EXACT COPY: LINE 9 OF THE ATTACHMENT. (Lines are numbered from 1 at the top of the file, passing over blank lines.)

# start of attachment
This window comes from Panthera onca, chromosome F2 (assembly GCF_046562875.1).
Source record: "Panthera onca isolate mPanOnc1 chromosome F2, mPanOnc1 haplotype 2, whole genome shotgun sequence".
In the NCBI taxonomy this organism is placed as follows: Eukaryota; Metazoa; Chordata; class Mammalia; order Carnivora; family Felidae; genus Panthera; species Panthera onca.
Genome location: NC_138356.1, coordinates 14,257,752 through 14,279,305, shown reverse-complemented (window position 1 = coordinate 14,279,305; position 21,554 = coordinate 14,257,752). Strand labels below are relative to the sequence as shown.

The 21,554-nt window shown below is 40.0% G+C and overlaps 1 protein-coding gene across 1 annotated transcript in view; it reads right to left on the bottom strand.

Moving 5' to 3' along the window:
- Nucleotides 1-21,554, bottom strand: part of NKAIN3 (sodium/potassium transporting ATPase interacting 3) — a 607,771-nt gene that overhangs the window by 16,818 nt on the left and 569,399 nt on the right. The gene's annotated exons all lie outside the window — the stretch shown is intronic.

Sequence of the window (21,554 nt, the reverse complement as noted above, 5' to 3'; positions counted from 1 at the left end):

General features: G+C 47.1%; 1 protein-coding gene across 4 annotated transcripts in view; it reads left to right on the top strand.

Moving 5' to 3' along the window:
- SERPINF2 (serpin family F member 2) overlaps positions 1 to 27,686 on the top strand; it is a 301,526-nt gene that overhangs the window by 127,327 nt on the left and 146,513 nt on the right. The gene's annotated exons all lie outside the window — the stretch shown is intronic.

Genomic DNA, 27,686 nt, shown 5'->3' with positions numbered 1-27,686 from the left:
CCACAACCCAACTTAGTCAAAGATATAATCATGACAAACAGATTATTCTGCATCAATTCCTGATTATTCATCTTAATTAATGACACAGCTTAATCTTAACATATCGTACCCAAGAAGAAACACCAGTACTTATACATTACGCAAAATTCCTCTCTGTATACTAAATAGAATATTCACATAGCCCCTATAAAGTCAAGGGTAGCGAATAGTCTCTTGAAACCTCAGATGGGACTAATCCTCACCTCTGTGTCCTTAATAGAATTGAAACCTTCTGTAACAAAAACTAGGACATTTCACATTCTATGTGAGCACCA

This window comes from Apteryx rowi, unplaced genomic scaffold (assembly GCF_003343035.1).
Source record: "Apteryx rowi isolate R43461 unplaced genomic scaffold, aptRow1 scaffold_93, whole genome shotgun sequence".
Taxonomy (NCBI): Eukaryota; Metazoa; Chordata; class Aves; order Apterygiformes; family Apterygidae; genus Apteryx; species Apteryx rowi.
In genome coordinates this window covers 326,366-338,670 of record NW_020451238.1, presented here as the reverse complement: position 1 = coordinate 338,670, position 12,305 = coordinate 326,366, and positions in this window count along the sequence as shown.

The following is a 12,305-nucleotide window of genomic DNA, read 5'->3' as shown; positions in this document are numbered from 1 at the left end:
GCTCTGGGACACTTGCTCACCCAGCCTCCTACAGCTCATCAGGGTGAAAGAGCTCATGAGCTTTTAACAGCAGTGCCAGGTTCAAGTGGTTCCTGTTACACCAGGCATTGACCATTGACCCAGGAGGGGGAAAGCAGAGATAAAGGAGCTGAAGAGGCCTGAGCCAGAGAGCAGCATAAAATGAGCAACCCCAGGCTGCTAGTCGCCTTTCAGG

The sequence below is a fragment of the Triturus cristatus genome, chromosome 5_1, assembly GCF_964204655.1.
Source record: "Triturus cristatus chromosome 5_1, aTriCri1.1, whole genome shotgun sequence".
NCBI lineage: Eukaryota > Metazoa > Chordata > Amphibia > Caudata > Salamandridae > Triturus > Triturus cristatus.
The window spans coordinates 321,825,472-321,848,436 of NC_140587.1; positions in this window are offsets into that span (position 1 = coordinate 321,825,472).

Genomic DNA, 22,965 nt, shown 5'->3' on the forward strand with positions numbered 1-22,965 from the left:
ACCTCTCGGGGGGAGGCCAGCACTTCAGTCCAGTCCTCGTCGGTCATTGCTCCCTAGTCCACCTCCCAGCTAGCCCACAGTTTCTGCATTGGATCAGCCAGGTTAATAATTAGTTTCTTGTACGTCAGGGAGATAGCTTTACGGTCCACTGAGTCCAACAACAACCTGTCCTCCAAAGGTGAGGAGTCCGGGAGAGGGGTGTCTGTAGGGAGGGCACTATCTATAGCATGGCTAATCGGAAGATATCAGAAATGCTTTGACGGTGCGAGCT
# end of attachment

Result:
General features: G+C 47.1%; 1 protein-coding gene across 4 annotated transcripts in view; it reads left to right on the top strand.